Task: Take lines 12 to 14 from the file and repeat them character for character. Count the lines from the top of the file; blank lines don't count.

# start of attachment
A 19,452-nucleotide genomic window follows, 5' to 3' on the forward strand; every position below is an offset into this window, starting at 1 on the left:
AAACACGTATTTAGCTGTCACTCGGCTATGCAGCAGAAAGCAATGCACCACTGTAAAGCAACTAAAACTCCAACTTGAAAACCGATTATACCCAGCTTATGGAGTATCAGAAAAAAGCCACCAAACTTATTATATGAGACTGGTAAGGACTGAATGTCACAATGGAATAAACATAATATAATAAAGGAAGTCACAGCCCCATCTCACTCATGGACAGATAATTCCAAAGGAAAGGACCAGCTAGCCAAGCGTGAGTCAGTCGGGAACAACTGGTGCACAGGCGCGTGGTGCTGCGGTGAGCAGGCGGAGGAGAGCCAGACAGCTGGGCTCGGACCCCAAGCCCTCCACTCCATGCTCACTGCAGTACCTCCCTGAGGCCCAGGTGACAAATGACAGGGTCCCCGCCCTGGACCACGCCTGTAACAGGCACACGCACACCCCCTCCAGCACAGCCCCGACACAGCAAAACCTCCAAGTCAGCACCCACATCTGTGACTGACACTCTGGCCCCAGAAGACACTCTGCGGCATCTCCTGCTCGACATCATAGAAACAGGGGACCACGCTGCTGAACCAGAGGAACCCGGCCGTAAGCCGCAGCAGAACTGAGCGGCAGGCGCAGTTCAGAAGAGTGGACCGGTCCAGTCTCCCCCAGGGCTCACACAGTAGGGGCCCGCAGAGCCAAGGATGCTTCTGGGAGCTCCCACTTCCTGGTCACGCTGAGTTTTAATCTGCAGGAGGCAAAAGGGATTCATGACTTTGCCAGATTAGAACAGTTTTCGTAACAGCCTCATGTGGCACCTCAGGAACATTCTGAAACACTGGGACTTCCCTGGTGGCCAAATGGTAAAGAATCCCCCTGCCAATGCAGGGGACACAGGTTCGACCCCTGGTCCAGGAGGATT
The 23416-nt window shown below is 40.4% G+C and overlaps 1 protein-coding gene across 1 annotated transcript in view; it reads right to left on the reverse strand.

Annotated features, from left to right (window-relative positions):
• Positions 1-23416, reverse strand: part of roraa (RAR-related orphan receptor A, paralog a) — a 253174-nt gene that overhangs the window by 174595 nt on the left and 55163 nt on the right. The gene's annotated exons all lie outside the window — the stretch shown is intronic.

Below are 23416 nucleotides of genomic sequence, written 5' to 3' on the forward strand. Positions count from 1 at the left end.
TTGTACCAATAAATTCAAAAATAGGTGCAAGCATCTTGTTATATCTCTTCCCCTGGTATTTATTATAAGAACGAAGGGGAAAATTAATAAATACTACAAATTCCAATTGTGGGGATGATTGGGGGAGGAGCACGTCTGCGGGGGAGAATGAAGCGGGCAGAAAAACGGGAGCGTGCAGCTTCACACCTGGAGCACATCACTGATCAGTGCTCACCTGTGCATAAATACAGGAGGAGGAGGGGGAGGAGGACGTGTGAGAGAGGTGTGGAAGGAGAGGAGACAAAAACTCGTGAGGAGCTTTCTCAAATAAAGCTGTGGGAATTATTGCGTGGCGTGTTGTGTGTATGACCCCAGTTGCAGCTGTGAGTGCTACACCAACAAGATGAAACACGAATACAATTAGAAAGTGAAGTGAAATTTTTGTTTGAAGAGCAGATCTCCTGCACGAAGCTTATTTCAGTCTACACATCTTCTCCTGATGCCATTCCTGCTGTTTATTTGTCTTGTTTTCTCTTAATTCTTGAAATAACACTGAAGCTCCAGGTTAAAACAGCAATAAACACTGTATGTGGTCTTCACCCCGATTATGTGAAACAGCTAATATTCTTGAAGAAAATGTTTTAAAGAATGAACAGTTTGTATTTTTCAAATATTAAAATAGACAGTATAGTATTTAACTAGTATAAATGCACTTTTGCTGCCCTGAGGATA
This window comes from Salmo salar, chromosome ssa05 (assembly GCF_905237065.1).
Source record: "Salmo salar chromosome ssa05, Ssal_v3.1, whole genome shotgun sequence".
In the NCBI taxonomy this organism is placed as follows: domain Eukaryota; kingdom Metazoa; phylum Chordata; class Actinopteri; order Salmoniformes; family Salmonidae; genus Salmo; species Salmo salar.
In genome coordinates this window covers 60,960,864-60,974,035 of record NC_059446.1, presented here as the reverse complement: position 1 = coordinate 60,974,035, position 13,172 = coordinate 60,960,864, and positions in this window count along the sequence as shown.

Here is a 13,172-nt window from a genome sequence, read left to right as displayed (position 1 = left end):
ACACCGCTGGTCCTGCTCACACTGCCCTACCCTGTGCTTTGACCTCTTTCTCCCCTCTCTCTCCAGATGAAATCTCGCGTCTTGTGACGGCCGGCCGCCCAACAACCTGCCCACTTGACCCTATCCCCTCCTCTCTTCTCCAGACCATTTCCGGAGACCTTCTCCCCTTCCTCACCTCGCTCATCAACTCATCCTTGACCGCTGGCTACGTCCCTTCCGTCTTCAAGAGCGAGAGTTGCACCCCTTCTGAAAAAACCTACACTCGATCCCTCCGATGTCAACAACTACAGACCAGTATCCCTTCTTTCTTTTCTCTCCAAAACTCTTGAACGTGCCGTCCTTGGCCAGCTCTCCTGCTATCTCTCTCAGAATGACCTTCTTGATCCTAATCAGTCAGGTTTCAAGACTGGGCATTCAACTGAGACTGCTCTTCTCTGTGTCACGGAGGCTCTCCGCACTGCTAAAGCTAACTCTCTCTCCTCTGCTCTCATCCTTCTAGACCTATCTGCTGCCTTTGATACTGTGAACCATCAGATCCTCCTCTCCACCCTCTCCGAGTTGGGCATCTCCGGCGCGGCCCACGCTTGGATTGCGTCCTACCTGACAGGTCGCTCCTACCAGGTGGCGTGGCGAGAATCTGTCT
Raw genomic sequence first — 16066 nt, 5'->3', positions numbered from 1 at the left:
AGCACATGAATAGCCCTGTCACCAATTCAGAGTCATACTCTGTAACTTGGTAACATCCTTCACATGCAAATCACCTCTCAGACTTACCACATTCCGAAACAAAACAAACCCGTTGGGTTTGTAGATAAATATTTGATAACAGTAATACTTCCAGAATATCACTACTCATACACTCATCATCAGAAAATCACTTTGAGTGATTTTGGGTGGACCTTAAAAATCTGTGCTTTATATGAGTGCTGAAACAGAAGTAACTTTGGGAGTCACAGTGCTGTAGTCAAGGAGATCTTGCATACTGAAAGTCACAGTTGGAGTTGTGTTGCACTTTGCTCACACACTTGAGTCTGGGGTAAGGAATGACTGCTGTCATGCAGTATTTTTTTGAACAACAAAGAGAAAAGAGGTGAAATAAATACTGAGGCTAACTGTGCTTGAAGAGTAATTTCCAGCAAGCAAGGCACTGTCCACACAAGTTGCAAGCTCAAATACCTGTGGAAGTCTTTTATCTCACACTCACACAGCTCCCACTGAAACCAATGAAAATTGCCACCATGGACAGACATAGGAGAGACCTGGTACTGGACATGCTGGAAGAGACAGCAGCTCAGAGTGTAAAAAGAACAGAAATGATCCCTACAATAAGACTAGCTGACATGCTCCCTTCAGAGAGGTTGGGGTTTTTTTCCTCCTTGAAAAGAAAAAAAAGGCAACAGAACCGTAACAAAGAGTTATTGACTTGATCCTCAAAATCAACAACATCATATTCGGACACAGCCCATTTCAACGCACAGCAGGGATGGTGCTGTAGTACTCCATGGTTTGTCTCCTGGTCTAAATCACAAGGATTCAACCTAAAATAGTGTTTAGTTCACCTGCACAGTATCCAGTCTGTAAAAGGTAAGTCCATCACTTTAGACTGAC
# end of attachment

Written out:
Here is a 13,172-nt window from a genome sequence, read left to right as displayed (position 1 = left end):
ACACCGCTGGTCCTGCTCACACTGCCCTACCCTGTGCTTTGACCTCTTTCTCCCCTCTCTCTCCAGATGAAATCTCGCGTCTTGTGACGGCCGGCCGCCCAACAACCTGCCCACTTGACCCTATCCCCTCCTCTCTTCTCCAGACCATTTCCGGAGACCTTCTCCCCTTCCTCACCTCGCTCATCAACTCATCCTTGACCGCTGGCTACGTCCCTTCCGTCTTCAAGAGCGAGAGTTGCACCCCTTCTGAAAAAACCTACACTCGATCCCTCCGATGTCAACAACTACAGACCAGTATCCCTTCTTTCTTTTCTCTCCAAAACTCTTGAACGTGCCGTCCTTGGCCAGCTCTCCTGCTATCTCTCTCAGAATGACCTTCTTGATCCTAATCAGTCAGGTTTCAAGACTGGGCATTCAACTGAGACTGCTCTTCTCTGTGTCACGGAGGCTCTCCGCACTGCTAAAGCTAACTCTCTCTCCTCTGCTCTCATCCTTCTAGACCTATCTGCTGCCTTTGATACTGTGAACCATCAGATCCTCCTCTCCACCCTCTCCGAGTTGGGCATCTCCGGCGCGGCCCACGCTTGGATTGCGTCCTACCTGACAGGTCGCTCCTACCAGGTGGCGTGGCGAGAATCTGTCT
Raw genomic sequence first — 16066 nt, 5'->3', positions numbered from 1 at the left: